The small, lightweight Mars Helicopter will demonstrate the viability and potential of heavier-than-air vehicles on the Red Planet.
“The idea of a helicopter flying the skies of another planet is thrilling. The Mars Helicopter holds much promise for our future science, discovery, and exploration missions to Mars,” NASA Administrator Jim Bridenstine said in a statement on Friday.
Started in August 2013 as a technology development project at NASA’s Jet Propulsion Laboratory (JPL), the Mars Helicopter weighs at 1.8 kgs.
Its fuselage is about the size of a softball, and its twin, counter-rotating blades will bite into the thin Martian atmosphere at almost 3,000 rpm — about 10 times the rate of a helicopter on Earth.
“It’s fitting that the US is the first nation in history to fly the first heavier-than-air craft on another world,” said Representative John Culberson (Texas).
The chopper will attempt controlled flight in Mars’ thin atmosphere.
The helicopter has built-in capabilities needed for operation at Mars, including solar cells to charge its lithium-ion batteries, and a heating mechanism to keep it warm through the cold Martian nights.
“Exploring the Red Planet with NASA’s Mars Helicopter exemplifies a successful marriage of science and technology innovation and is a unique opportunity to advance Mars exploration for the future,” said Thomas Zurbuchen, Associate Administrator for NASA.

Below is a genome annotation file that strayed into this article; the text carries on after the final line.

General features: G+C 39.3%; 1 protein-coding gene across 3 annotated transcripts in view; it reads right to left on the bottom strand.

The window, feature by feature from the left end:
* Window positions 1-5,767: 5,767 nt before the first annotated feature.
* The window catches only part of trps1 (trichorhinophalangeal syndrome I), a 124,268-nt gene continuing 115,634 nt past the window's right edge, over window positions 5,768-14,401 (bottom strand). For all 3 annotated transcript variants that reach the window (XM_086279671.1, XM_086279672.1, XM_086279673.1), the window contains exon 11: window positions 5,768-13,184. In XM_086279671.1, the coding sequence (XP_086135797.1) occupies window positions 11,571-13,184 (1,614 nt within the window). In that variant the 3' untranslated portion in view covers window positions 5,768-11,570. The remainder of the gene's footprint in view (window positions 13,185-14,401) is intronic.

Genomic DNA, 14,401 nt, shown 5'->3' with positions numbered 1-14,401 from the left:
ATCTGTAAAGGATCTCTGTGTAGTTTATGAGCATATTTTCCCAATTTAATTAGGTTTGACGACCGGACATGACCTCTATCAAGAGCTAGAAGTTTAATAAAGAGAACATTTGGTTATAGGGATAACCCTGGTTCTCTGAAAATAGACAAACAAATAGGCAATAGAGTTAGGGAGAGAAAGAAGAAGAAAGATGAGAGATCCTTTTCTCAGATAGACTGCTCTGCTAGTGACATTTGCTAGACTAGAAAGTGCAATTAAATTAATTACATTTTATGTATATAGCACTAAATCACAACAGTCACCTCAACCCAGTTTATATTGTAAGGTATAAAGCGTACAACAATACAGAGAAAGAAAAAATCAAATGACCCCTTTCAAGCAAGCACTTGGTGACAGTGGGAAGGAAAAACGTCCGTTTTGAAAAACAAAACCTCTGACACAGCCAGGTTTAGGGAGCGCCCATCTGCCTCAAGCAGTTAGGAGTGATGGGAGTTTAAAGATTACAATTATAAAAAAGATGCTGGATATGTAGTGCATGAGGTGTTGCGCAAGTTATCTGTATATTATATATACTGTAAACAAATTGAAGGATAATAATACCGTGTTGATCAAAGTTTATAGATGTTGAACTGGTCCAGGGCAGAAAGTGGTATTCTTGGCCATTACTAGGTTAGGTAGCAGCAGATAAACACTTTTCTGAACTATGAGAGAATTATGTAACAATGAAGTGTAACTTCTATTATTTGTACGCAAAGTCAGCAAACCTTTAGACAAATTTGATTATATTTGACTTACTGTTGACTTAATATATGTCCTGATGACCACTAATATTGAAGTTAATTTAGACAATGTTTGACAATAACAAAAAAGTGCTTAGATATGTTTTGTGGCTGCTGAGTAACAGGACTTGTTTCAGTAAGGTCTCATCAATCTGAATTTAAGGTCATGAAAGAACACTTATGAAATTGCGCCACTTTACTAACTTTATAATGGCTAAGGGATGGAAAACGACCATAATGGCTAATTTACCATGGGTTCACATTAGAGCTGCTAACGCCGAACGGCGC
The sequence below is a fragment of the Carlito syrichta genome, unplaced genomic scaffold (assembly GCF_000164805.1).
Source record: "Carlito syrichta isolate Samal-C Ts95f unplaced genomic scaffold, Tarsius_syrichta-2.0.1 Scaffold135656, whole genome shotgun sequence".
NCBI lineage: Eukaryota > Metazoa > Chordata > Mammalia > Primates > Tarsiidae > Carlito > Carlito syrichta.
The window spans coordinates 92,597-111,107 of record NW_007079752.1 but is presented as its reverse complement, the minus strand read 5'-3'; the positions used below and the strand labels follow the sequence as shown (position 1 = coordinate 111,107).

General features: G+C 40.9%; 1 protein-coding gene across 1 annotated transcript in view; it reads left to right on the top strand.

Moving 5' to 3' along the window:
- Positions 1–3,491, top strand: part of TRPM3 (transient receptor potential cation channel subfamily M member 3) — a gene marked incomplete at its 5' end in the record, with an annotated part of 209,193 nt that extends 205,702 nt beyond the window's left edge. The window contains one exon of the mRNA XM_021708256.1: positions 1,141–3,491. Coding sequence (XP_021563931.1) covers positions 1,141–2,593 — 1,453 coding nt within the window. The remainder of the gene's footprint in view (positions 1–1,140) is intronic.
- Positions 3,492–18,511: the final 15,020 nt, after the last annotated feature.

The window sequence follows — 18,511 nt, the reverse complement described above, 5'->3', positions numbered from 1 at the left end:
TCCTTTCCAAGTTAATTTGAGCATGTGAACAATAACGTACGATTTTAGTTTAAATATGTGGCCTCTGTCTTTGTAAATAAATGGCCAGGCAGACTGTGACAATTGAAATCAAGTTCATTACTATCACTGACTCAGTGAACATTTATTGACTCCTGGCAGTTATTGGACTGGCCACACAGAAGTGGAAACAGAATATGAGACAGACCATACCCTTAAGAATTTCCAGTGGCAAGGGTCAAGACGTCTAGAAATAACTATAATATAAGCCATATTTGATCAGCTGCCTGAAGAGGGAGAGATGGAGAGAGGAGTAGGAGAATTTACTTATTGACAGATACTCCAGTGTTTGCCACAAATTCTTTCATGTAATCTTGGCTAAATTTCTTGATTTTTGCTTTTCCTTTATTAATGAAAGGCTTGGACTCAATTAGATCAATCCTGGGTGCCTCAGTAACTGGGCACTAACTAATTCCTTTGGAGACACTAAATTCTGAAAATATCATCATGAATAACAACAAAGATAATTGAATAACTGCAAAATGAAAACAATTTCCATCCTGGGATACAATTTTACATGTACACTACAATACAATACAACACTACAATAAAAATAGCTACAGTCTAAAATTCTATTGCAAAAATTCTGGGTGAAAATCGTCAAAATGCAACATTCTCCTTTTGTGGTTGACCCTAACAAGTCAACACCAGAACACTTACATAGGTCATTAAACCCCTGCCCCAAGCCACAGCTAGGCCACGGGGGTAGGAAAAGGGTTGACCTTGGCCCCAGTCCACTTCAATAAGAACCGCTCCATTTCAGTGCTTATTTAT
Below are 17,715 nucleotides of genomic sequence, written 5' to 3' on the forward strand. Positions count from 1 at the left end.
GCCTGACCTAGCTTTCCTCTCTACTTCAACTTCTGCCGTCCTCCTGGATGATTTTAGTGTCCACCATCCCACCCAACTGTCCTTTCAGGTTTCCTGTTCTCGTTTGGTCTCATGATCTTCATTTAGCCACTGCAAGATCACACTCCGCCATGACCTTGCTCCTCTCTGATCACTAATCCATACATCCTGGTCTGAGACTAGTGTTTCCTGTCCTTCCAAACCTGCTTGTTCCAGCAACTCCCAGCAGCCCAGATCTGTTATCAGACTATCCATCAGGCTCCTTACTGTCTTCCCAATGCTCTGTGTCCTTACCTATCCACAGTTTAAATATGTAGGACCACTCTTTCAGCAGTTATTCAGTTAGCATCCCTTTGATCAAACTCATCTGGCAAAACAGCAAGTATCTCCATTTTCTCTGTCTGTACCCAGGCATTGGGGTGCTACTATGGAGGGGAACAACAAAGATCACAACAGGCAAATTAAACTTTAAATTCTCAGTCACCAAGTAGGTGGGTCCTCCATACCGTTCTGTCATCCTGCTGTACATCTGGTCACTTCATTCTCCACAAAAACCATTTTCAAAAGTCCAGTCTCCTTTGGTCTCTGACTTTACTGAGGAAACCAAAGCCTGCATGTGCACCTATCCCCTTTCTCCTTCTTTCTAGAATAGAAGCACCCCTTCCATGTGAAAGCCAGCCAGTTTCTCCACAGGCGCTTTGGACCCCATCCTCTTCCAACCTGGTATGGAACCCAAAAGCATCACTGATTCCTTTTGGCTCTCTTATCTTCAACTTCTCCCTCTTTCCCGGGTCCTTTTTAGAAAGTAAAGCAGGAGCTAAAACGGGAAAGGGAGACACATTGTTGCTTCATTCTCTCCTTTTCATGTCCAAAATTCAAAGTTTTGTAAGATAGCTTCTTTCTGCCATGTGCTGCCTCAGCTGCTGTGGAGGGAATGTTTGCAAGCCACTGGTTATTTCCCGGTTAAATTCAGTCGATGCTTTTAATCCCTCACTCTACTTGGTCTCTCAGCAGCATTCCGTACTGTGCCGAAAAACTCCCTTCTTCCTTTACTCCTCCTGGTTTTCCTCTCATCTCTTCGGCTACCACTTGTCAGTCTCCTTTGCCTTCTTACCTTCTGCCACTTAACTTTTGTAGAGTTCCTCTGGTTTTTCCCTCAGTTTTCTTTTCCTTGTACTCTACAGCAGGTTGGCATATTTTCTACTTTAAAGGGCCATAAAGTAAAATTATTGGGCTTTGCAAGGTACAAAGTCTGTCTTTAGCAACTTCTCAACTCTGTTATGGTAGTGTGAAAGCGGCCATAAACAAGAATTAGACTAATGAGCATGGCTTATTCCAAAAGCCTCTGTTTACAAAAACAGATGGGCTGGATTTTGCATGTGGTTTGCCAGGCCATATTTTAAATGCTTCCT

The altitude record for a helicopter flying on Earth is about 40,000 feet.
“The atmosphere of Mars is only one per cent that of Earth, so when our helicopter is on the Martian surface, it’s already at the Earth equivalent of 100,000 feet up,” said Mimi Aung, Mars Helicopter project manager at JPL.
“To make it fly at that low atmospheric density, we had to scrutinize everything, make it as light as possible while being as strong and as powerful as it can possibly be,” Aung added.
Once the rover is on the planet’s surface, a suitable location will be found to deploy the helicopter down from the vehicle and place it onto the ground.
The rover then will be driven away from the helicopter to a safe distance from which it will relay commands.
After its batteries are charged and a myriad of tests are performed, controllers on Earth will command the Mars Helicopter to take its first autonomous flight into history.
“We don’t have a pilot and Earth will be several light minutes away, so there is no way to joystick this mission in real time,” said Aung.
The full 30-day flight test campaign will include up to five flights of incrementally farther flight distances, up to a few hundred meters, and longer durations as long as 90 seconds, over a period.
On its first flight, the helicopter will make a short vertical climb to 10 feet, where it will hover for about 30 seconds.
Mars 2020 will launch on a United Launch Alliance (ULA) Atlas V rocket from Space Launch Complex 41 at Cape Canaveral Air Force Station in Florida, and is expected to reach Mars in February 2021.
The rover will conduct geological assessments of its landing site on Mars, determine the habitability of the environment, search for signs of ancient Martian life, and assess natural resources and hazards for future human explorers.